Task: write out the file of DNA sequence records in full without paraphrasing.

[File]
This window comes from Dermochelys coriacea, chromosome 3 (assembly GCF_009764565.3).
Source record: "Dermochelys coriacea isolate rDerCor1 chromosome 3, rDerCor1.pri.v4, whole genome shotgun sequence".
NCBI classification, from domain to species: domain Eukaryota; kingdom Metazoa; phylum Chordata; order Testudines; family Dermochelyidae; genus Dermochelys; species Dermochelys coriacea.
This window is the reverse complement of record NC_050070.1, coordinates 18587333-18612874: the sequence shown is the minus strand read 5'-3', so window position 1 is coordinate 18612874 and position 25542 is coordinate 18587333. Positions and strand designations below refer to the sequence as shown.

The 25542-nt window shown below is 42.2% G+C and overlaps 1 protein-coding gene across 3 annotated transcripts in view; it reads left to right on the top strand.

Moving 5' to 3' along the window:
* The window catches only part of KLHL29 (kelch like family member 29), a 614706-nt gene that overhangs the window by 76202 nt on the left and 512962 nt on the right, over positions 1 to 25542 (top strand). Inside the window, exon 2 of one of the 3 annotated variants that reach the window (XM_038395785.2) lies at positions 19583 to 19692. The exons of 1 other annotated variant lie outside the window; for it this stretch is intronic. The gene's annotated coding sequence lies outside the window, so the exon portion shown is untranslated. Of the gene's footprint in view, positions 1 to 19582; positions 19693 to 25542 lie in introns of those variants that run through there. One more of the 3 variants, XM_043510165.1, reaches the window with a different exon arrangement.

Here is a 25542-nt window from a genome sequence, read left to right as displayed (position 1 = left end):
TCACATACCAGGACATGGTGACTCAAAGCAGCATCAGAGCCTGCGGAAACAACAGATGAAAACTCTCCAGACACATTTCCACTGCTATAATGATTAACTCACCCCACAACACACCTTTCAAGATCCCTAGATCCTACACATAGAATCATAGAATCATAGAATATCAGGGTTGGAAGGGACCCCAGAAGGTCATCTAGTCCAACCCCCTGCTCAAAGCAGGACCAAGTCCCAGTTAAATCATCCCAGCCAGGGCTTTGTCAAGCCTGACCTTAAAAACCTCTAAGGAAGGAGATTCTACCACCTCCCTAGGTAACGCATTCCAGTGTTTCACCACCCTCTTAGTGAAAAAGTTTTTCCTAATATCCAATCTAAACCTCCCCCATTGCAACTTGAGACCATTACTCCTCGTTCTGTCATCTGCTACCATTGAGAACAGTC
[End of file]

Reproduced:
This window comes from Dermochelys coriacea, chromosome 3 (assembly GCF_009764565.3).
Source record: "Dermochelys coriacea isolate rDerCor1 chromosome 3, rDerCor1.pri.v4, whole genome shotgun sequence".
NCBI classification, from domain to species: domain Eukaryota; kingdom Metazoa; phylum Chordata; order Testudines; family Dermochelyidae; genus Dermochelys; species Dermochelys coriacea.
This window is the reverse complement of record NC_050070.1, coordinates 18587333-18612874: the sequence shown is the minus strand read 5'-3', so window position 1 is coordinate 18612874 and position 25542 is coordinate 18587333. Positions and strand designations below refer to the sequence as shown.

The 25542-nt window shown below is 42.2% G+C and overlaps 1 protein-coding gene across 3 annotated transcripts in view; it reads left to right on the top strand.

Moving 5' to 3' along the window:
* The window catches only part of KLHL29 (kelch like family member 29), a 614706-nt gene that overhangs the window by 76202 nt on the left and 512962 nt on the right, over positions 1 to 25542 (top strand). Inside the window, exon 2 of one of the 3 annotated variants that reach the window (XM_038395785.2) lies at positions 19583 to 19692. The exons of 1 other annotated variant lie outside the window; for it this stretch is intronic. The gene's annotated coding sequence lies outside the window, so the exon portion shown is untranslated. Of the gene's footprint in view, positions 1 to 19582; positions 19693 to 25542 lie in introns of those variants that run through there. One more of the 3 variants, XM_043510165.1, reaches the window with a different exon arrangement.

Here is a 25542-nt window from a genome sequence, read left to right as displayed (position 1 = left end):
TCACATACCAGGACATGGTGACTCAAAGCAGCATCAGAGCCTGCGGAAACAACAGATGAAAACTCTCCAGACACATTTCCACTGCTATAATGATTAACTCACCCCACAACACACCTTTCAAGATCCCTAGATCCTACACATAGAATCATAGAATCATAGAATATCAGGGTTGGAAGGGACCCCAGAAGGTCATCTAGTCCAACCCCCTGCTCAAAGCAGGACCAAGTCCCAGTTAAATCATCCCAGCCAGGGCTTTGTCAAGCCTGACCTTAAAAACCTCTAAGGAAGGAGATTCTACCACCTCCCTAGGTAACGCATTCCAGTGTTTCACCACCCTCTTAGTGAAAAAGTTTTTCCTAATATCCAATCTAAACCTCCCCCATTGCAACTTGAGACCATTACTCCTCGTTCTGTCATCTGCTACCATTGAGAACAGTC